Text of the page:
About this Research Topic
As several major BRAIN initiatives have been getting under way that have focused on tool development, large-scale data-collection, and model building, perhaps this is the right time to ponder the question: Imagine if all the molecular and cellular parts were made available, what is the basic design principle that evolution and development should employ in constructing brains? What are the basic circuitry-level motifs or computational primitives that the brain uses to generate real-time perception, memory, and knowledge?
This Research Topic calls for the submission of papers related to general theories, novel approaches, and crucial observations related to neural coding research. We term this specific effort as the Brain Decoding Research Project. We provide several examples of the kinds of goals this Brain Decoding Project envisions: What is the brain’s basic wiring and computational logic? What are real-time neural codes? How should cell assemblies organize themselves? How are cell-assembly dynamics regulated and modified by development, synaptic plasticity, and learning experiences? How is neural coding modulated by network oscillations? How do various slow neurotransmitters, illicit drugs, and pharmacological reagents alter real-time neural dynamics and cognitive behaviors? How do different brain regions coordinate their dialogues and produce specific behaviors? What kind of physiological activity biomarkers are associated with mental disease processes in both rodent and primate models?
From a theoretical perspective, we encourage novel ideas and concepts in general theories that can be universally applied to many neural circuits across different perceptions, cognitive modalities, and animal species. We also call for new ideas that can overcome the current limitation of rate codes and/or temporal codes at the individual neuron level because huge variations in firing occur during both the “control” resting states and across different trials within the same experiment.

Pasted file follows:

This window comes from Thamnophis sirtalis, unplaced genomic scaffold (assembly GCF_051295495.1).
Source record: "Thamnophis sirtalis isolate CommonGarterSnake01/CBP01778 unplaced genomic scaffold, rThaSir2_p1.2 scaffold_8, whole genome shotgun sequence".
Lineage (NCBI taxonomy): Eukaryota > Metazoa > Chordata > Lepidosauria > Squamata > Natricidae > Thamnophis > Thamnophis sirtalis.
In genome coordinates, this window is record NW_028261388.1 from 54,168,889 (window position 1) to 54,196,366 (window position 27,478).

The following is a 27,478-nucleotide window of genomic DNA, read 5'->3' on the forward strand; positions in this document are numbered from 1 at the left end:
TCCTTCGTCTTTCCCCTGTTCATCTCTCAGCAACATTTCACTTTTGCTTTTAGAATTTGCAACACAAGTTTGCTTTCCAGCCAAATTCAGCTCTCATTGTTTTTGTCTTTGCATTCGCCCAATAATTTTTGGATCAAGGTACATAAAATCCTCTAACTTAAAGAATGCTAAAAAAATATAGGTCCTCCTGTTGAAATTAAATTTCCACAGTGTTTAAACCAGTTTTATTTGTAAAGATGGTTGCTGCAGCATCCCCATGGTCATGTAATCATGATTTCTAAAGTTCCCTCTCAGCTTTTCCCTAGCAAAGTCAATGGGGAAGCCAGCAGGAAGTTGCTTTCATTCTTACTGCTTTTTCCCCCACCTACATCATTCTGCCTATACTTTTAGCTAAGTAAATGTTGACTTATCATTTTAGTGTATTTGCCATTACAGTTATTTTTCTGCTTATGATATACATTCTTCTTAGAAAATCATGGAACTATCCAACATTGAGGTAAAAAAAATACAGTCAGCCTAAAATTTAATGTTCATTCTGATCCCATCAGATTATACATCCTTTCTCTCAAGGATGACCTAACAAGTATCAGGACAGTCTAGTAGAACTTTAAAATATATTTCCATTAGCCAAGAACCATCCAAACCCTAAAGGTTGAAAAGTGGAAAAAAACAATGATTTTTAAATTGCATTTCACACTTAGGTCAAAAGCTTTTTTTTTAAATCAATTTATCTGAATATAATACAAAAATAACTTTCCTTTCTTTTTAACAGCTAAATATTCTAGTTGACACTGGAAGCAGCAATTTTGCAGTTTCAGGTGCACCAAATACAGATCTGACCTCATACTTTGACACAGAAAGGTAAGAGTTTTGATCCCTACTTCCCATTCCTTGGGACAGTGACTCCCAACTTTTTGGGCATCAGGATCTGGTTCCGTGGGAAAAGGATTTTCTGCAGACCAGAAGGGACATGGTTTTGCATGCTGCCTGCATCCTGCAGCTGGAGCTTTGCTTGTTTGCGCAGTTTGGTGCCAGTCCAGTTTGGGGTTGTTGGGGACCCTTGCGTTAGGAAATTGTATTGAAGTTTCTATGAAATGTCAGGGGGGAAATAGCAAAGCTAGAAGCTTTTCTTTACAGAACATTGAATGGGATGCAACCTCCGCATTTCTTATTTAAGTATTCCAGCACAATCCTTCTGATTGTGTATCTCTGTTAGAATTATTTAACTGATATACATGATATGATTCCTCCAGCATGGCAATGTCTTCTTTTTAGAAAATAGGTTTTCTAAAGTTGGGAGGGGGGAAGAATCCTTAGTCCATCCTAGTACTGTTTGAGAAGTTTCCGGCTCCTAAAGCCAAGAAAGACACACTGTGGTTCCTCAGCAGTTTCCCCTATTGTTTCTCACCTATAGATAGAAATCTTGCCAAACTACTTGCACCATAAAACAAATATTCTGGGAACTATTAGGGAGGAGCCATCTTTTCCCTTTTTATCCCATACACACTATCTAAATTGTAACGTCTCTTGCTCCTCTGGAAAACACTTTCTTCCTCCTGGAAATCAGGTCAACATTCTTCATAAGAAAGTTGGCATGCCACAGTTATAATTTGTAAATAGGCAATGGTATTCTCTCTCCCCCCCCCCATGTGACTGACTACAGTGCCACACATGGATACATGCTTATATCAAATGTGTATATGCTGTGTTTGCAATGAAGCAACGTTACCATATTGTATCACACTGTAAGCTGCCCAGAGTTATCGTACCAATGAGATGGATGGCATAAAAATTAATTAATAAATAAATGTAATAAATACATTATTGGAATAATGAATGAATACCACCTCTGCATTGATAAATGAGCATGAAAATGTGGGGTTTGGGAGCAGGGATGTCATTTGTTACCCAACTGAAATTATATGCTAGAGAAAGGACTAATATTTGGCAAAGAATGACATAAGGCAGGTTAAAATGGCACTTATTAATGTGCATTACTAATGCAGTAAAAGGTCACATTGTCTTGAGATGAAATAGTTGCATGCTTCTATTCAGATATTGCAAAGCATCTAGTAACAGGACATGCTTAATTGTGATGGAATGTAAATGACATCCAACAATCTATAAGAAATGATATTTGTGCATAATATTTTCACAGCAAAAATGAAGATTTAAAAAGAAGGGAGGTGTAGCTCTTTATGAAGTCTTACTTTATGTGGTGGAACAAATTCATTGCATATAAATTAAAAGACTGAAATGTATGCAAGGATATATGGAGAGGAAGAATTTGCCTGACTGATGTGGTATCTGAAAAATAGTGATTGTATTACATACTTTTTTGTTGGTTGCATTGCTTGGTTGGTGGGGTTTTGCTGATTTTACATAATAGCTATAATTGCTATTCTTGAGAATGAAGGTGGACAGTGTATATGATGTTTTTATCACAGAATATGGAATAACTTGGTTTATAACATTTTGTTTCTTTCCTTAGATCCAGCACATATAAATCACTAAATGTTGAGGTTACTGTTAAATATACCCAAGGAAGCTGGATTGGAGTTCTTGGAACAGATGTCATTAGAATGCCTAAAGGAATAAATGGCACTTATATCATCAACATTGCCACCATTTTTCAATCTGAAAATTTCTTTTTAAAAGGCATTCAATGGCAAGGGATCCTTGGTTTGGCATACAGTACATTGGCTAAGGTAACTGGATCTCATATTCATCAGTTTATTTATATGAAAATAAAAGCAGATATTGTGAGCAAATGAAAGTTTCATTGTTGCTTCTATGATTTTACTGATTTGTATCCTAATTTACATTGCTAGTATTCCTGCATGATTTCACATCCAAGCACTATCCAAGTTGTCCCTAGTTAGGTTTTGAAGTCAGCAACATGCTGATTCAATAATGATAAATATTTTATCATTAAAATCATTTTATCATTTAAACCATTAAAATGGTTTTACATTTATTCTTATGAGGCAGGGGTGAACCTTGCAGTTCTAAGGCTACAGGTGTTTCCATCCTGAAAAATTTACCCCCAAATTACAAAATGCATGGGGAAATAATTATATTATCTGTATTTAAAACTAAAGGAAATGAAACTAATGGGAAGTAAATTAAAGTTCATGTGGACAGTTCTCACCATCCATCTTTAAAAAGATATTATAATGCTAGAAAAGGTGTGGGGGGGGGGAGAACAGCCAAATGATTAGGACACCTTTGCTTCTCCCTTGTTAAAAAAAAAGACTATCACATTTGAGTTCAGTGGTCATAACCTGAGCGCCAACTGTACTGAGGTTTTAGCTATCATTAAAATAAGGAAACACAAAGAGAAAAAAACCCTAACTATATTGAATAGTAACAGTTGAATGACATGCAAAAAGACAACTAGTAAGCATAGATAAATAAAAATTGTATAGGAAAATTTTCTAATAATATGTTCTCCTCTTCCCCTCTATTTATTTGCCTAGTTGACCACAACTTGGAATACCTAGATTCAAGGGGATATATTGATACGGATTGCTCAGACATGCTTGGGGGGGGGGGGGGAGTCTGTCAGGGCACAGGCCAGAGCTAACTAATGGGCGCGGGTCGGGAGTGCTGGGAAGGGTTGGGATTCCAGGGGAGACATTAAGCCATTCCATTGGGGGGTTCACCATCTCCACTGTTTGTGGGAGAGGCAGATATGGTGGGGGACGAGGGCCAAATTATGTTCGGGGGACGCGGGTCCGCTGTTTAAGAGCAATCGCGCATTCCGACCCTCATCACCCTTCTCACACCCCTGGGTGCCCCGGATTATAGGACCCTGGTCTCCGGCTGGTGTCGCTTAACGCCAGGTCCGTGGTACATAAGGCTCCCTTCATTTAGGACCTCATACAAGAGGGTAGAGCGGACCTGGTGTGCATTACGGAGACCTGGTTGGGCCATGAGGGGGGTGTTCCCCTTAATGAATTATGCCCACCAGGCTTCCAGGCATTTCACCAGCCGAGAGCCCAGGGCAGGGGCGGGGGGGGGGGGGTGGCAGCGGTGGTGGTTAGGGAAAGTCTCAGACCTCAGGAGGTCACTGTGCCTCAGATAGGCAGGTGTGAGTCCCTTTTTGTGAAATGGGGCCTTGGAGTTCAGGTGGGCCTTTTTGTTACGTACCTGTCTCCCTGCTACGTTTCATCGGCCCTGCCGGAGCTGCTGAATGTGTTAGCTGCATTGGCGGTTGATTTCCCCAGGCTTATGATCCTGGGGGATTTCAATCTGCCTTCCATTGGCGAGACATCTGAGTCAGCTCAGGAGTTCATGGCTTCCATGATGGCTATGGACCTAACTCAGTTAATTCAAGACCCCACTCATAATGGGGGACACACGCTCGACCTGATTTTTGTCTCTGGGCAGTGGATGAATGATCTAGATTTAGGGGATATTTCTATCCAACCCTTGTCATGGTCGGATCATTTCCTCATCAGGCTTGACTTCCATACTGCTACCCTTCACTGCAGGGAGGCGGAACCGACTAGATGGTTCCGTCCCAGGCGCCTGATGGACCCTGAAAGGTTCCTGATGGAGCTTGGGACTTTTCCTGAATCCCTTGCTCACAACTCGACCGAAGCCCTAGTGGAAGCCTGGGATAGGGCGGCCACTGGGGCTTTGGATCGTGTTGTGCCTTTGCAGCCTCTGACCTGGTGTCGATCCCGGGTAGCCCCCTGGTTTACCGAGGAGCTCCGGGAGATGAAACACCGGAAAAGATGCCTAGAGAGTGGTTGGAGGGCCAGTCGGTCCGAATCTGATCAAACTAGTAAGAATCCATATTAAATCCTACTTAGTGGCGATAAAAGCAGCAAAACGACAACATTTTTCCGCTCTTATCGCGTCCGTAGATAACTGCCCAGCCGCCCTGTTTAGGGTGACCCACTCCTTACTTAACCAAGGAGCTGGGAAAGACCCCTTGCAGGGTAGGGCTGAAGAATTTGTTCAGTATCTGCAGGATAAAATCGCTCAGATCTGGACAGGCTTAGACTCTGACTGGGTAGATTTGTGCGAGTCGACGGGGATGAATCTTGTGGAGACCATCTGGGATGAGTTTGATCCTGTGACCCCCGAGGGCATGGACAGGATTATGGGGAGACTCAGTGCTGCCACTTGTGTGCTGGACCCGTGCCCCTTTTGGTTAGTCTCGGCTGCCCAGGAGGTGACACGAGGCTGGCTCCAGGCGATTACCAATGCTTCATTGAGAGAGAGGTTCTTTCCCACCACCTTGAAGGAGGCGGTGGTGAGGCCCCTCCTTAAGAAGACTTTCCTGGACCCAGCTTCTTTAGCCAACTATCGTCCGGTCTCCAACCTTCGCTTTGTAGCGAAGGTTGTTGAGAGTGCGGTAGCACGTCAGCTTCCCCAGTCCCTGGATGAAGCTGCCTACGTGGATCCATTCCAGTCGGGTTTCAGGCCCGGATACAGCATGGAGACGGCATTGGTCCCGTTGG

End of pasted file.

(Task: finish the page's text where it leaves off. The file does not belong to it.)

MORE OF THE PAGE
With regards to technological and experimental aspects, we welcome the submission of exciting work that includes historical reviews, emerging new methodologies, computational and informatics tools, data-sharing efforts, and innovative behavioral protocols. In particular, we encourage researchers to report crucial negative observations or technological caveats that may produce unexpected disruptions to cellular patterns and network dynamics that can alter interpretation of results and related conclusions.
In addition, we strongly believe that knowing what brain networks are not doing can be as essential as knowing to what networks are responding. This Research Topic welcomes papers that can inform the community about neural circuits in which a given set of stimuli or protocols failed to trigger significant firing changes or local field potential oscillations. By systematically generating such crucial positive and negative results, the Brain Decoding Research community can have a balanced and unbiased view of what the brain is doing and not doing.
In this regard, we also call for papers that will stimulate discussions on the new funding mechanisms in the BRAIN Project that will encourage and reward researchers who explore “unconventional or even crazy” experimental protocols and do “naïve” fishing expeditions. Such “thinking-outside-of-the-box” approaches may bring the unexpected transformation in our understanding of how the brain works.
Keywords: BRAIN Project, Brain Decoding Project, Brain Activity Mapping, Neural Code, Wiring and computational Logic
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